It took a while to sink in, but I finally got that sense of belonging and it has carried over to other areas of my life. I now know that just by being a member and showing up and participating, I am just as much a part of the group as the oldest "old-timer." And my opinions are given just as much consideration, and are just as welcome, as anyone's in group discussions.


A Group Conscience as Necessary

It was one of those memorable meetings that we are sometimes privileged to attend. In Australia, people do not volunteer to speak at an Alcoholics Anonymous meeting but are called by name or are pointed to by the chairperson. A few pass by simply saying that they will "just identify" with their name and the fact that they are an alcoholic, but most come up to the front and have a go at sharing.

The person in the chair was an Aussie bloke who called mostly males only to speak. After the first few men spoke the females were getting restless after the next few guys spoke, some of the women got really agitated, and then after a few more mostly male calls, one of the women literally exploded.

She stood up and shouted "No! That's it, you sexist pig! Are we invisible? Not worth hearing?" Our chairperson said: "Look, I'm in the chair and I'll call whoever I am moved to pick and it isn't you so sit down and respect the meeting!"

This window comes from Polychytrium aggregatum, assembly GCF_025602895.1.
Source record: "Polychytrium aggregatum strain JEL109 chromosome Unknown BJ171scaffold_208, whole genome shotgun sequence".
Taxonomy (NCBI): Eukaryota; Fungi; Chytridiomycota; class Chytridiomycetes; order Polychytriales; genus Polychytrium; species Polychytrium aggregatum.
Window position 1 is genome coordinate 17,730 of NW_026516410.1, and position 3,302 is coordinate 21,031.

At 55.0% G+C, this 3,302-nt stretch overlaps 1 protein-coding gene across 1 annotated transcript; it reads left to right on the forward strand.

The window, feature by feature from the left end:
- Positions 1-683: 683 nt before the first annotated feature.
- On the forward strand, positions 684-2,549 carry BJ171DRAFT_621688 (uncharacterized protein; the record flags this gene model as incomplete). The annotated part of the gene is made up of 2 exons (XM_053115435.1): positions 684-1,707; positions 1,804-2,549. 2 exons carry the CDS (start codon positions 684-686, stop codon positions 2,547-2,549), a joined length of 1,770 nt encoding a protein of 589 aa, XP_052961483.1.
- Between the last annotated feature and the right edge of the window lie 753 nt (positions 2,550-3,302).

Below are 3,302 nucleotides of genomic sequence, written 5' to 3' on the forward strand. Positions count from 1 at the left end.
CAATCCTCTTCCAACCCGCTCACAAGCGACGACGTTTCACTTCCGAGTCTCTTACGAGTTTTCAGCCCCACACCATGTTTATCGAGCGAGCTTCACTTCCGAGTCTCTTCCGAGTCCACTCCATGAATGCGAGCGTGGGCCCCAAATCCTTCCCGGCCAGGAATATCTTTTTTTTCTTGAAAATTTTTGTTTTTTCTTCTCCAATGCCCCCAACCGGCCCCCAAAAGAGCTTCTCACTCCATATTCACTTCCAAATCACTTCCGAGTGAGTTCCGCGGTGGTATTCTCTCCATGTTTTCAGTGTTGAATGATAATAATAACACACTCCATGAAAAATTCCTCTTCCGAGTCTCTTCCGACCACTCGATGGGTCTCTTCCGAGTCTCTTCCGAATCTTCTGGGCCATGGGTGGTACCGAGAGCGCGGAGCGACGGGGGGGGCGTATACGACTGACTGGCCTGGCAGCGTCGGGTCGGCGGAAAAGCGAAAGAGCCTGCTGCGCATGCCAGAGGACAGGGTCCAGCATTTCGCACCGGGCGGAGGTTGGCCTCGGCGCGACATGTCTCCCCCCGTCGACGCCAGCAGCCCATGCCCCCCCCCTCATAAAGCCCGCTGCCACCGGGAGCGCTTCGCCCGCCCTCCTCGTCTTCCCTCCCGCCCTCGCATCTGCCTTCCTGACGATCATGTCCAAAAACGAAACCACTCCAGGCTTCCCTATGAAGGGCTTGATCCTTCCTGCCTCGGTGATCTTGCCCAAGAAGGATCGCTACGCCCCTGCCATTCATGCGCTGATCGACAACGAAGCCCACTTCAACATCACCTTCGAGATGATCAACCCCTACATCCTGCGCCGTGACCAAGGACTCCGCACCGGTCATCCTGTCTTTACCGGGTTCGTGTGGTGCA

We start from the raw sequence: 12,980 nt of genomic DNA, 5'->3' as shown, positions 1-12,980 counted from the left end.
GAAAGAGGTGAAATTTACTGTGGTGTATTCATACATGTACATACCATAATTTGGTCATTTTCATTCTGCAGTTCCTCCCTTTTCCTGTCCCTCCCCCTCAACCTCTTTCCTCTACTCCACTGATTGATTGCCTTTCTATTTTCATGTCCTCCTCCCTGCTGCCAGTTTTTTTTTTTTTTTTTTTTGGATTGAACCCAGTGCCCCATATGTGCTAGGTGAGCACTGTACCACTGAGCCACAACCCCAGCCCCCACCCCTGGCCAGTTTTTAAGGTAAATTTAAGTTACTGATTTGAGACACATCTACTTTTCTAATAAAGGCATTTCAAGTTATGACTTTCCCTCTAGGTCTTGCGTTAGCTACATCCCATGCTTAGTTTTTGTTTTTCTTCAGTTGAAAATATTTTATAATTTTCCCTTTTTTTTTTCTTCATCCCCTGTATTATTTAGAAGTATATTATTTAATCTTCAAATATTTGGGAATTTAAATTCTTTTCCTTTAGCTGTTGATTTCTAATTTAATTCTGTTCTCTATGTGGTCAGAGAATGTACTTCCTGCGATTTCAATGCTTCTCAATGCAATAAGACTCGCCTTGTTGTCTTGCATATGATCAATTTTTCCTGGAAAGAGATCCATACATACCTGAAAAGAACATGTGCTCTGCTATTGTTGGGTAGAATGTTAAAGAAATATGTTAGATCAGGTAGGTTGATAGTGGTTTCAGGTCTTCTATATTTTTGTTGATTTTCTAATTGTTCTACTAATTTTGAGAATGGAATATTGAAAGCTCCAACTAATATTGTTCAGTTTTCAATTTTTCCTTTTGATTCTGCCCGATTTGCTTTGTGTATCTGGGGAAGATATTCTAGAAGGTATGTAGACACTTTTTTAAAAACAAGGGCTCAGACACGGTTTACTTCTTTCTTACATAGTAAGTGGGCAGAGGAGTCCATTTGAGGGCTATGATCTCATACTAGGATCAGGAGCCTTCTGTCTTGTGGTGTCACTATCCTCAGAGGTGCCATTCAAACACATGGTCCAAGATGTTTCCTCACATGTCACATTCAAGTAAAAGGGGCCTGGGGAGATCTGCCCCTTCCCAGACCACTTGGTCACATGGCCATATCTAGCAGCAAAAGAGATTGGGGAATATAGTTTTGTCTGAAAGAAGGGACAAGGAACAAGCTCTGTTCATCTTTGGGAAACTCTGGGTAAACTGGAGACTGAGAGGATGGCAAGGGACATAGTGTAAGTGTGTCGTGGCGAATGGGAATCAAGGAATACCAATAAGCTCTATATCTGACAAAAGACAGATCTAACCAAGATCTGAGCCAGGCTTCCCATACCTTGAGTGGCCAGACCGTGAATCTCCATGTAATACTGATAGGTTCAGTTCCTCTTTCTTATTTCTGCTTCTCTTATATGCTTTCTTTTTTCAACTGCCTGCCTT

An old-timer jumped up, raised hands high and yelled "Group Conscience, Group Conscience..." like a chant. A few others picked up the chant and a momentary silence fell.

"Tradition two on the banner there indicates that I was a member of this group can call for a Group Conscience meeting at any time and I call for one right now!"

The woman was asked: "Please state your case to us all". She did. She said that fairness required that women speakers alternate with men until the females had all had a chance to either pass or speak.

The man in the chair was then asked to please state his case. He said that he had determined that there were five times more men in the room than women so he thought that it would be fair to call on women one-fifth of the time.

Others were asked for any other comments. There were a few more women who felt slighted and only one friend of the chairman who agreed with him. A moment of silent reflection was called for, to ask our respective higher powers to guide us in voting and then all were asked to close their eyes except for the aggrieved woman and the chairman who would together count the raised hands for each method.

The woman's "boy-girl" alternative method was obviously overwhelmingly approved and we all settled down for a lovely second part of the meeting.

It's not the first time I have seen a "Group Conscience" called for during a meeting but it was the most dramatic.

Aussie Chuck

Back to The Twelve Traditions Study

By Buddy T
Buddy T is an anonymous writer and founding member of the Online Al-Anon Outreach Committee with decades of experience writing about alcoholism.